Impending Windows XP doom breathes life into flagging PC sales
Yet British biz still reluctant to get off its backsides
The looming death of Microsoft support for XP may finally be helping to breathe some new life into the corporate refresh cycle and lift the slumping PC market, according to those box counting fiends at IDC.
The market was lifted in Q3 by the B2B segment but it wasn't enough to offset the continued drop in consumer spending as sales in EMEA dropped 16 per cent on shipments of 21.4 million units.
One quarter of improving declines doesn't make for a sustained upturn, a point acknowledged by IDC computing analyst Chrystelle Labesque.
"While it is too early to talk about recovery, the worse seems to have been reached in the second quarter of 2013. However, the ramp up is mainly in the commercial area, with September performance above expectations for most players," she said.
"The end of Windows XP support in 2014 is driving IT departments to focus on hardware refresh," she added.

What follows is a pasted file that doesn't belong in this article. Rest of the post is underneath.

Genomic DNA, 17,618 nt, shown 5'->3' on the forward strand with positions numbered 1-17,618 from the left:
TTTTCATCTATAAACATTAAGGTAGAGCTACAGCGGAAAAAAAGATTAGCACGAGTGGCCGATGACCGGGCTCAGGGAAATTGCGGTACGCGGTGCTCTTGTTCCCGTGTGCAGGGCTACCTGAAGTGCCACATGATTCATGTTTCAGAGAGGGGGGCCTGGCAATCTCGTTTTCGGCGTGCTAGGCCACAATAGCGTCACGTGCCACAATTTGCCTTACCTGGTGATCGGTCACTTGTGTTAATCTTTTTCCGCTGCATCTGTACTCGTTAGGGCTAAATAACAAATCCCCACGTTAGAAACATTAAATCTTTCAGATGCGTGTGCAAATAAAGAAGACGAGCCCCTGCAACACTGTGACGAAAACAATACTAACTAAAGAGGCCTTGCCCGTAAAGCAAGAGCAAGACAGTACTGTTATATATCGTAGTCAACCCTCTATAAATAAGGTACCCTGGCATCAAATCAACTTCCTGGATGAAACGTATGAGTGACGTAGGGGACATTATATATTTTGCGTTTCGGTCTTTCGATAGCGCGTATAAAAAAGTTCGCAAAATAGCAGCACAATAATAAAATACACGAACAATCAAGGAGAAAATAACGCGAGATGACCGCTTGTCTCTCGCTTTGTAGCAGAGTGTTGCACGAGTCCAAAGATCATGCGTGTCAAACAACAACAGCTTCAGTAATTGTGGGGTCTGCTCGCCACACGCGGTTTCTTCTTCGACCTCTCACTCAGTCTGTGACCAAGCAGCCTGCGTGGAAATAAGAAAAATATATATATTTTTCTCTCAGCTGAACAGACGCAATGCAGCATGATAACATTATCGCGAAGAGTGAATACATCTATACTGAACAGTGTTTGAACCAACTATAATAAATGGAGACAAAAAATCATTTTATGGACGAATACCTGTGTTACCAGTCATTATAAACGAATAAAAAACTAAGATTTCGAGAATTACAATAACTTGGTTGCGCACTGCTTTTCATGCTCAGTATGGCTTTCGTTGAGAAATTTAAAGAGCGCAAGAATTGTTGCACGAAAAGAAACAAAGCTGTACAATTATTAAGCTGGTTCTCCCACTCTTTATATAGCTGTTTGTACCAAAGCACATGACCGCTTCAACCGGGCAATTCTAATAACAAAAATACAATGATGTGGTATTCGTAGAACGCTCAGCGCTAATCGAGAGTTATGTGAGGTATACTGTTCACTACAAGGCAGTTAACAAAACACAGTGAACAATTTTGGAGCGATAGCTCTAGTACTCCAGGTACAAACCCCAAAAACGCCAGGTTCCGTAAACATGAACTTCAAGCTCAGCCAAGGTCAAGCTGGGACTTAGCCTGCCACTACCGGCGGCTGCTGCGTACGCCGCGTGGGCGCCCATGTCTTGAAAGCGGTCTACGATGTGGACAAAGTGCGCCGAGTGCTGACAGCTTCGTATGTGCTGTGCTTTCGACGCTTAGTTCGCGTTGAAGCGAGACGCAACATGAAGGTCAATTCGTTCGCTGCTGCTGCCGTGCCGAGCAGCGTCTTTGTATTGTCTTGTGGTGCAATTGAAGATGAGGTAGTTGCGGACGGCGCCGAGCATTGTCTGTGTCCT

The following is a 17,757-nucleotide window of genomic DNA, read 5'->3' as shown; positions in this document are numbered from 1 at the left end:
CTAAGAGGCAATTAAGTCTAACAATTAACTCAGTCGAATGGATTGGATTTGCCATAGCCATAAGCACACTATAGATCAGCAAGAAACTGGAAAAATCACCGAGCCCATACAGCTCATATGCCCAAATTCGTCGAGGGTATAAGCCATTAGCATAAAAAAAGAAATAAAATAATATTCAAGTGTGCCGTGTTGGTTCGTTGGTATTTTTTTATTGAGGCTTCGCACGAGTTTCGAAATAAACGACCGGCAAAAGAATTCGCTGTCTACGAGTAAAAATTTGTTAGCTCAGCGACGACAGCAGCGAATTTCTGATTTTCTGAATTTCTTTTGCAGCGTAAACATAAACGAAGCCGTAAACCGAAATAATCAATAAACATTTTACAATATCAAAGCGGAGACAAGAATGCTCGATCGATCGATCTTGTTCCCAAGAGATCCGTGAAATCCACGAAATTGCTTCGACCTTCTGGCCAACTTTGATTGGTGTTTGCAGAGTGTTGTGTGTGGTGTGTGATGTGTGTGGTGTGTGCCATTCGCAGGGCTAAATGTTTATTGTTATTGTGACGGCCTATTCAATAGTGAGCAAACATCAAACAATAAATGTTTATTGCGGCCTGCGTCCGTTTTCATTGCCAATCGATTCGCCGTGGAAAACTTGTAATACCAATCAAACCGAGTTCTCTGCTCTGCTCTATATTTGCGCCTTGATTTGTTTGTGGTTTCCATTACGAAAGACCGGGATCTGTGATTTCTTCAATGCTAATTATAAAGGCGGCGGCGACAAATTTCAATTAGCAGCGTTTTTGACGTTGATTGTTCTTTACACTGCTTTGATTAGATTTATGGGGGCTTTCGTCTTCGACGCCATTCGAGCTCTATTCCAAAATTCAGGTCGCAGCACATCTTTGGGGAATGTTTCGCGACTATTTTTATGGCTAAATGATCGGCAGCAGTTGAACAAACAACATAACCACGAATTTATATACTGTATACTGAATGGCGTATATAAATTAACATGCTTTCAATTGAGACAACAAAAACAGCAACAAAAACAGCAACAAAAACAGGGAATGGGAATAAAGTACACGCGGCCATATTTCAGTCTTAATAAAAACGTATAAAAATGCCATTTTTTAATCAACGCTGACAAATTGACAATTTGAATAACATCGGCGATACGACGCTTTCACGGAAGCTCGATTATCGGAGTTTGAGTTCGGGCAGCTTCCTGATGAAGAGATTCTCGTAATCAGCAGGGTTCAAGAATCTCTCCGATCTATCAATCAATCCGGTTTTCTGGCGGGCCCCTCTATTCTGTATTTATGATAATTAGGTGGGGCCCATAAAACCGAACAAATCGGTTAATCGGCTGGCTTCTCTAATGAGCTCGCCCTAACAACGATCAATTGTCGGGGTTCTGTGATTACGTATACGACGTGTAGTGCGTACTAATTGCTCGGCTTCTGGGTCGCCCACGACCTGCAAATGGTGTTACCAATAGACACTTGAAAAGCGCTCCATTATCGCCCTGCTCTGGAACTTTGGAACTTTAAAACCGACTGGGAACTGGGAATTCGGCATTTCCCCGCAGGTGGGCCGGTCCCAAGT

According to Gartner, the worldwide installed base for commercial PCs was more than 756m in 2012, and is expected to be 776m this year.
The box counter does not have specific numbers for the XP installed base but told us the total Windows installed based was 715m last year and is forecast to be 732m in 2013.
Yet another analyst, NetMarketShare, reckons around one third of corporate PCs out there still runs XP. With less than six months until XP support ends on 8 April a lot of customers haven't yet made the jump onto Windows 7. The Channel understands at least ten major corporates with more than 5,000 seats will miss the deadline.
They can pay for dedicated Microsoft support but this will cost $200 per PC in year one, $400 for year two and $800 per box in year three.
Back in the summer HP estimated around 40 per cent of UK business customers were still using XP. If correct, that would equate to roughly six million systems in Blighty alone.
Paul Hunter, veep for the Printer and Personal Systems biz in the UK and Ireland, told us that "a lot of medium sized and small businesses" were happy with XP and had not moved to Windows 7.
But he said targeting these small businesses with a migration message was not easy: "It's a lot of hard work addressing a really fragmented customer base."
The commercial PC segment may be showing some signs of activity on the back of the XP issue, but IDC said that the Back 2 School push was less beneficial to boosting shipments than in previous years as retailers stocked shelves with some caution.
IDC said vendors and their retail partners were still keeping a tighter grip on inventory levels after excess stock cost many PC makers dear in the last couple of years.